Transition Whatcom

As I transition to a lower energy world and footprint, I've been letting go of some of my collections of books, records, and cds. What can I let go of, and what has enough profound importance for me to continue to hold on to? I have not yet been able to let go of any of my Miles Davis recordings. Miles' music has been a huge inspiration in my life. If I had to narrow my collection down, the last two recordings I'd let go of would be "Kind of Blue" and "Sketches of Spain."

I have no time to write reviews just now, but I came across this recent review of Sketches. Not the best review I've read, but the most recent, and I think it gets at some of the emotional impact of this great recording.

David

Where the smallest gestures become heroic.
by Morgana, at Broowaha

Columbia released

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Sketches of Spain in March 1960 following the 1959 release of the Miles Davis’ crystalline perfect Kind of Blue. I was just starting Catholic elementary school having first attended the parish nursery school. After school, I would arrive home to a house filled with an eclectic, engrossing, unapologetically romantic array of music, all due to my Italian born mother. My passionately romantic mother gave no excuses for her grasping every opportunity to escape the everyday dryness of life. For her love of romance, romantic art and romantic music, my mother often quoted Henry David Thoreau.
When I hear music, I fear no danger.

I am invulnerable. I see no foe. I am related

To the earliest times, and to the latest.

My mother worked hard at making the smallest gestures become heroic and making pure pleasure her only meaningful measurement. My mother was on a heroic quest and she lived at warp speed towards ecstasy and coolsville. So also did Miles Davis. Each could only trust their heart.

Miles Davis gets the bulk of the honor for Sketches of Spain. However, it is an equal praise to Gil Evans and Miles Davis. Miles Davis was born in 1926, died in 1991. That meant Miles Davis learned to play the trumpet during the frenetic 1940’s outbreak known as Bebop. It was Gil Evans that forced Miles Davis to pare his music down to the essence of only what needed to be said. It was Gil Evans that wrote “Saeta.” Miles Davis said in his autobiography that “you’ve got all those Arabic music scales in there, black African scales that you can hear. And they modulate and bend and twist and snake around.”

In Sketches of Spain, Gil Evans and Miles Davis created a lush, lavish and inviting tone poem. Listening to Sketches of Spain pulls the heart into the vibe of the shadowy and surreal Andalusian panorama. Gil Evans and Miles Davis created in Sketches of Spain one of the most beautifully orchestrated large-ensemble writing in all of jazz and a milestone of studio orchestra jazz. It is what Leonard Bernstein was talking about when he said music could, “name the unnamable and communicate the unknowable.”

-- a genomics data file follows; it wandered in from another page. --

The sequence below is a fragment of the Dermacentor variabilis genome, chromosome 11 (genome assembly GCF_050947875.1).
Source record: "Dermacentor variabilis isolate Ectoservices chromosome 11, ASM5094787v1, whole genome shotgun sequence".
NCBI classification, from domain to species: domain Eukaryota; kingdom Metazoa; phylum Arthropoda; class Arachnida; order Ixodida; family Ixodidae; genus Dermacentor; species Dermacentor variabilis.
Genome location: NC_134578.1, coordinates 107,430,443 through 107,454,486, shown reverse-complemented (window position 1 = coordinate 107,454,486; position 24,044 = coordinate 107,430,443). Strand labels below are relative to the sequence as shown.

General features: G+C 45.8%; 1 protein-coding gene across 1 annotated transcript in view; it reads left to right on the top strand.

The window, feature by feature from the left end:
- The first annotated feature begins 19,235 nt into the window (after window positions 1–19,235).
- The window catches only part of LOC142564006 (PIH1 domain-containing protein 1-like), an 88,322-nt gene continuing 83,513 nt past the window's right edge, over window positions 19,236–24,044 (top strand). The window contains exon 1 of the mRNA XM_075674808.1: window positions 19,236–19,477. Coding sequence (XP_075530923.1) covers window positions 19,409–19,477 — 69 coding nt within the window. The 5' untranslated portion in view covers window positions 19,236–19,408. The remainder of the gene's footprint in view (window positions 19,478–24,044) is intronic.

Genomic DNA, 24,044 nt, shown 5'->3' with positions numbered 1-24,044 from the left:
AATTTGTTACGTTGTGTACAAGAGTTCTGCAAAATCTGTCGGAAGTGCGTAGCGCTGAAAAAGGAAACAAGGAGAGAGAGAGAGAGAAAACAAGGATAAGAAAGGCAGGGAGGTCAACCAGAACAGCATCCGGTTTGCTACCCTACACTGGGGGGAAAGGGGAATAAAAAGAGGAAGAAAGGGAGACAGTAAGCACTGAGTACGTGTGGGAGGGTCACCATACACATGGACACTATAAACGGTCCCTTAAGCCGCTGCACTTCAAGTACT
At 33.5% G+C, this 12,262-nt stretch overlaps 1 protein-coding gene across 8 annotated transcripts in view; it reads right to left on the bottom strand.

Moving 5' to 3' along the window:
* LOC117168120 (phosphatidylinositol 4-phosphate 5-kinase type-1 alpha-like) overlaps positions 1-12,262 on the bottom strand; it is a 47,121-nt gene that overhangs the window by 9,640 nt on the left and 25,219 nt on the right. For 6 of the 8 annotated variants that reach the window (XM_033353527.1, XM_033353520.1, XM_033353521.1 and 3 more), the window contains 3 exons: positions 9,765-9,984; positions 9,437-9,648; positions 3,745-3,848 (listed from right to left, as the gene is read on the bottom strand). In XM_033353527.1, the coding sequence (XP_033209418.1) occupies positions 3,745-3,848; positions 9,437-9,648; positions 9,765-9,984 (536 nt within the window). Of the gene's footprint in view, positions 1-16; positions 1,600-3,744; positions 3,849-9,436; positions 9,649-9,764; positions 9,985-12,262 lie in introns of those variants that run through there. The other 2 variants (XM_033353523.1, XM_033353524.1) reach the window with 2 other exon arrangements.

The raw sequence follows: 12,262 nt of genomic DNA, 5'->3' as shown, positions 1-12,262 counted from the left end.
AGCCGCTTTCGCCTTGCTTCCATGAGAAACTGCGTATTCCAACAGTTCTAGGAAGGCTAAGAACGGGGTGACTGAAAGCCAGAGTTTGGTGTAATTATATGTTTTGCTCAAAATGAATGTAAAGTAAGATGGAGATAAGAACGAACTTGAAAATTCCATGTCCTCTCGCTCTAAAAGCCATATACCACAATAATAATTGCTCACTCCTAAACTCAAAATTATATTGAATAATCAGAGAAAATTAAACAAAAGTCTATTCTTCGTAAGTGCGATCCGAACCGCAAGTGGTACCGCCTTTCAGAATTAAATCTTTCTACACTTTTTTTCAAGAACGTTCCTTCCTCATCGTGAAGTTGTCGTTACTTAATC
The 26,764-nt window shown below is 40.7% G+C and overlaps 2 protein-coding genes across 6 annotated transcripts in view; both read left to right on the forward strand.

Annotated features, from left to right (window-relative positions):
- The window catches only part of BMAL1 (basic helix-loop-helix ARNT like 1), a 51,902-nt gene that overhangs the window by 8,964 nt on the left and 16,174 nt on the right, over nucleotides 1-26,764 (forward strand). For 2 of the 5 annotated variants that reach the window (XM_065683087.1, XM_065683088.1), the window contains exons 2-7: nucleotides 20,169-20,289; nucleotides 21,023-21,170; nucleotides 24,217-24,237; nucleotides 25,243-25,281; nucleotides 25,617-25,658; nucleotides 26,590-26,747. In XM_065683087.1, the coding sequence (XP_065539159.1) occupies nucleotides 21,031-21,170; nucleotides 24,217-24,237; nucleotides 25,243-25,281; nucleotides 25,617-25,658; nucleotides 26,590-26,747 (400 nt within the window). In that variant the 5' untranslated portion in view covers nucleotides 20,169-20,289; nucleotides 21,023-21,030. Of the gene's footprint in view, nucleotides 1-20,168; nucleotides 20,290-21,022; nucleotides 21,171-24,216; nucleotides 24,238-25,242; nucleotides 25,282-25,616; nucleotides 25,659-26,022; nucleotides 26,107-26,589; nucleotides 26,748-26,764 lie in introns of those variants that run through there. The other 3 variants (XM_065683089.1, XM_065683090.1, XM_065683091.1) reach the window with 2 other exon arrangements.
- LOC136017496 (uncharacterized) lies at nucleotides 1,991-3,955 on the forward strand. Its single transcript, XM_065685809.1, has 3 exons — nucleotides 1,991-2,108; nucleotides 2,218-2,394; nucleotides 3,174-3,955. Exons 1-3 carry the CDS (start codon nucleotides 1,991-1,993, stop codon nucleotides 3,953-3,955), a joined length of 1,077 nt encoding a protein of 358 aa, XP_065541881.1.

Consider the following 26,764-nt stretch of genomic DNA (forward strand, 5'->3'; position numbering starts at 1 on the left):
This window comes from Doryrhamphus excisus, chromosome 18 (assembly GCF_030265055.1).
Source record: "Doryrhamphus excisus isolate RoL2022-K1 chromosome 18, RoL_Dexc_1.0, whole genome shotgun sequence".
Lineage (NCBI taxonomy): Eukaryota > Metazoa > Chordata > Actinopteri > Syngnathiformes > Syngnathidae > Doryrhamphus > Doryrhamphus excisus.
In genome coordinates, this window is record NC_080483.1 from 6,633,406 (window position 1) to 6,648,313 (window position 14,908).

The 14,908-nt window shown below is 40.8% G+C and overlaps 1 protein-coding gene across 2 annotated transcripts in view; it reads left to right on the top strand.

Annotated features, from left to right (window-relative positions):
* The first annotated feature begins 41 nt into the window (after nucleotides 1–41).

Other musicians on Sketches of Spain are trumpeter’s Bernie Glow, Ernie Royal, Louis Mucci, and Taft Jordan, drummer Jimmy Cobb, and percussionist Elvin Jones

Spend time inside an album such as Sketches of Spain, and deeper impressions emerge. It’s like looking at a friend one day and realizing you’re in love with them - and have been for a long time. The artist and the depth and breadth of the work’s creation are revealed. Ideas and images are threads running through great albums and great art just like with any great love. The only way to get to the intent is to take the full ride. There are great treasures at the end of that ride. Taking just one song from an album, or a color from a painting, or one moment from a love affair, means you miss the sweep and grandeur of the album, the art or the affair.

That requires patience. As I sit here again listening to Sketches of Spain, I continue to argue it’s worth it. Music like any art, and love, unfolds in real time. All speak for themselves. All are a journey. Listen intently for more than the constellations of cool sound do you encounter. That’s how music, art and love work. Not exactly what you ordered, but it works. Music, art and love both can send fantasies into warp drive, shred your illusions, magnify reality, exposes vices and vanities, bring calm to turbulence and visa versa. Not all music, art or friend/lover jumps out leaving a strong first impression. Great music and great art, like great love, takes a while to get under your skin. Once it’s there, it stays there.

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Love "Sketches of Spain".

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